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Hierochloe odorata (sweet grass)

Hierochloe odorata is an aromatic grass native to Europe, Asia and North America, which has been used for incense and basketry by Native Americans.
Image of Hierochloe odorata taken in Poland

Hierochloe odorata, in Swinoujscie, NW Poland (Photo: Licensed under CC BY 3.0)

Species information

Scientific name: 

Hierochloe odorata (L.) P.Beauv.

Common name: 

sweet grass, holy grass, vanilla sweetgrass

Conservation status: 

Not assessed according to IUCN Red List criteria, but considered to be rare in Britain.


Wetlands, mountain slopes, floodplains, marshes and roadsides.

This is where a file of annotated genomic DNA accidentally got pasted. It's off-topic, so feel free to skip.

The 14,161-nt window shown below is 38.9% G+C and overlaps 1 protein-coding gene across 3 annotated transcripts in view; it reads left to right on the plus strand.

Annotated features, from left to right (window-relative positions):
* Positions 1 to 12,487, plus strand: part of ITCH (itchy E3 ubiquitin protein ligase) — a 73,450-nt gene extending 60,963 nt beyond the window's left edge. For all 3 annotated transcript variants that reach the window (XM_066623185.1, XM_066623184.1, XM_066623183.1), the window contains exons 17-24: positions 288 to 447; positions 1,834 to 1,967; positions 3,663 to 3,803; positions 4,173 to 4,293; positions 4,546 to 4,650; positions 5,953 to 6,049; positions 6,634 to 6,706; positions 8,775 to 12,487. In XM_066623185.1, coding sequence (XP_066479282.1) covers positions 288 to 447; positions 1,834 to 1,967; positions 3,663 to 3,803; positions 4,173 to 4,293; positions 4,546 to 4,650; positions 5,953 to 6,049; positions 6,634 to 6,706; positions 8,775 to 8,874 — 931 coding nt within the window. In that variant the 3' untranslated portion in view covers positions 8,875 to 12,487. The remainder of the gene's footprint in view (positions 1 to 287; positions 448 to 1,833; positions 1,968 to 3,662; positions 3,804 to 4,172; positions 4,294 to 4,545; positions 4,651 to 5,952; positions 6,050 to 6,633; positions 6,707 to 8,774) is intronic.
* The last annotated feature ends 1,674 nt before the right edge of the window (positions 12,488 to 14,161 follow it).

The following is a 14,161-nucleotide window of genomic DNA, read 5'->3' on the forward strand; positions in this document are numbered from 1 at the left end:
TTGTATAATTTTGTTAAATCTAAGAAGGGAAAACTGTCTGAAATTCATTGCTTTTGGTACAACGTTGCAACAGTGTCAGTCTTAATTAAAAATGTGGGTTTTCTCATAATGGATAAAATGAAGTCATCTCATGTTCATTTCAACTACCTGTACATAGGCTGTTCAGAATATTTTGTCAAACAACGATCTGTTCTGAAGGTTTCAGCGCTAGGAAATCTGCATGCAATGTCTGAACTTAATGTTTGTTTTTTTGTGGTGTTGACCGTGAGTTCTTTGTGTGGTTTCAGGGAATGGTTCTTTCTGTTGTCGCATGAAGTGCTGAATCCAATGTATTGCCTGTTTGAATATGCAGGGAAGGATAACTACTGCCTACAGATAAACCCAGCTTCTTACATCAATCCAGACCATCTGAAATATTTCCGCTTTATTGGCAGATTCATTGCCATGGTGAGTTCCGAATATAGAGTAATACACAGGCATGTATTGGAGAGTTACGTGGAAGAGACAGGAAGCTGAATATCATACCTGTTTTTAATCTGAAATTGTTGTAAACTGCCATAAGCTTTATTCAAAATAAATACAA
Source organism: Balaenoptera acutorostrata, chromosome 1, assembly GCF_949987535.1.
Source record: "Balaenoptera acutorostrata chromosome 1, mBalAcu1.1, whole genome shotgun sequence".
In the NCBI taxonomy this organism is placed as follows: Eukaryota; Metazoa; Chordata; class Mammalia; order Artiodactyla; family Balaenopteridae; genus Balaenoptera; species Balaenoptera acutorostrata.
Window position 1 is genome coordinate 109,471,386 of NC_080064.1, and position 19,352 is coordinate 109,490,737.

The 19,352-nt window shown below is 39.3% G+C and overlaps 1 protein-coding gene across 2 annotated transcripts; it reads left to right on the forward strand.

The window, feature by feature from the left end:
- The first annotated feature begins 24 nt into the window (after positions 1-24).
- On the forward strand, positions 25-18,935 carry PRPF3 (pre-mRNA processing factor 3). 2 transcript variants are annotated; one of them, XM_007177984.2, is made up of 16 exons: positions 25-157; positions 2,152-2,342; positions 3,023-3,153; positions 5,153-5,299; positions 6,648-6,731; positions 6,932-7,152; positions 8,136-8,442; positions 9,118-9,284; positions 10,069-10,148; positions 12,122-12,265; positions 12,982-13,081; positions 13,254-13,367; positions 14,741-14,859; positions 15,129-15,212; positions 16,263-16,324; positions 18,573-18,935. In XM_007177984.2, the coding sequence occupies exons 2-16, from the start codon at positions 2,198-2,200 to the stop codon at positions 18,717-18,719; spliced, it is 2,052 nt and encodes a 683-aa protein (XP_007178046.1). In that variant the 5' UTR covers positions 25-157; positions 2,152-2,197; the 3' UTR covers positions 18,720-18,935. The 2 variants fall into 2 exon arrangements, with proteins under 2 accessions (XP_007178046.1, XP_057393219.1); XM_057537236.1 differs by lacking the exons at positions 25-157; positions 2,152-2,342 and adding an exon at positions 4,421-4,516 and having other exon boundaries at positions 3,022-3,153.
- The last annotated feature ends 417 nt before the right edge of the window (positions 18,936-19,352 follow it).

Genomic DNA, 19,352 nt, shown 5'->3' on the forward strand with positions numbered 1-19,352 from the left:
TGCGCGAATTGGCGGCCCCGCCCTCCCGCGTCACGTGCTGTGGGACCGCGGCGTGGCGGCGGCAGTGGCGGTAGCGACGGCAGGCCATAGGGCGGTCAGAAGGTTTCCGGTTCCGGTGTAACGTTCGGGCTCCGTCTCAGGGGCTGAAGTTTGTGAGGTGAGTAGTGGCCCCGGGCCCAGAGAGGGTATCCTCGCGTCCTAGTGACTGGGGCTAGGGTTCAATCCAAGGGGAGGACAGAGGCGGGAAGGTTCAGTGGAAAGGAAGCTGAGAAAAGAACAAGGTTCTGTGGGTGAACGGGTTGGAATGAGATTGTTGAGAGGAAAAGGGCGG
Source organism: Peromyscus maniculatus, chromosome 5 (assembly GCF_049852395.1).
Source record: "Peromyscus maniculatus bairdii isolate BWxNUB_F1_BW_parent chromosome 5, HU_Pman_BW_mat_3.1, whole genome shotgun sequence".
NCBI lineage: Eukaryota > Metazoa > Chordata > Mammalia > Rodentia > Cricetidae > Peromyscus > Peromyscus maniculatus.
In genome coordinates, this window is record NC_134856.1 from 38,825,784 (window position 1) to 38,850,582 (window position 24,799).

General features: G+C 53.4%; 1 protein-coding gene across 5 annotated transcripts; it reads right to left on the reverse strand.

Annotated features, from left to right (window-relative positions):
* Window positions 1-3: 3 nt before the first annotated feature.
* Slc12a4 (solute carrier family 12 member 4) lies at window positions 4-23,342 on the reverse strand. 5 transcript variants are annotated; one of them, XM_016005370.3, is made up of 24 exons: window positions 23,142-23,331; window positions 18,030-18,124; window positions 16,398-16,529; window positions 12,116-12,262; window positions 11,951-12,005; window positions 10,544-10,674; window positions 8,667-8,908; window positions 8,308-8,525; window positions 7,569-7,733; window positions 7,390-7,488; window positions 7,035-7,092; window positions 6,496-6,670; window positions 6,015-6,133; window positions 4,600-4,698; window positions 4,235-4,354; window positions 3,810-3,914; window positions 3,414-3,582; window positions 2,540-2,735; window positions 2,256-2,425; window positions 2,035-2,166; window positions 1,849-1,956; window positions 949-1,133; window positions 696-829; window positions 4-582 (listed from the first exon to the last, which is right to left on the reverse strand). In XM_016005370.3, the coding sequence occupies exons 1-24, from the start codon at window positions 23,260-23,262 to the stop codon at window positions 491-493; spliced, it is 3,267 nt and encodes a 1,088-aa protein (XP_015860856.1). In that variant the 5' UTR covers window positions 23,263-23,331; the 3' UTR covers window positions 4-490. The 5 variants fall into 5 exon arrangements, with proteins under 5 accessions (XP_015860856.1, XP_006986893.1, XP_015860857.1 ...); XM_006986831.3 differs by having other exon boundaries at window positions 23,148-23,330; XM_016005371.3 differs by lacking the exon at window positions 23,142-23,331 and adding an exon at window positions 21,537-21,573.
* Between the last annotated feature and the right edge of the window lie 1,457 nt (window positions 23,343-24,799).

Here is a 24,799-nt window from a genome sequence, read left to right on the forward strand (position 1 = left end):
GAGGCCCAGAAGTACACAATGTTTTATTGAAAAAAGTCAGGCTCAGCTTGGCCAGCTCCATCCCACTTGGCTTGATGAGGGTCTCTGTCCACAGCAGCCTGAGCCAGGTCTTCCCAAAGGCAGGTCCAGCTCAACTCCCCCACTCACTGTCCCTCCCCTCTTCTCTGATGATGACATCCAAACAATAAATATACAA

Key Uses: 

Strewn on church floors, burned as incense, basketry, local medicine, distilled beverages, ceremonial.

Known hazards: 

See below.


Genus: Hierochloe

About this species

Hierochloe odorata is a member of the grass family (Poaceae). It is also known by the alternative name Anthoxanthum nitens, as used in the Flora of China and Flora of North America. The common name, sweet grass, refers to the fragrance emitted when fresh plants are crushed or burned to release the vanilla-scented compound coumarin, which it contains. The common name holy grass relates to its use in church festivals by early Europeans.


Anthoxanthum nitens (Weber) Y. Schouten & Veldk.


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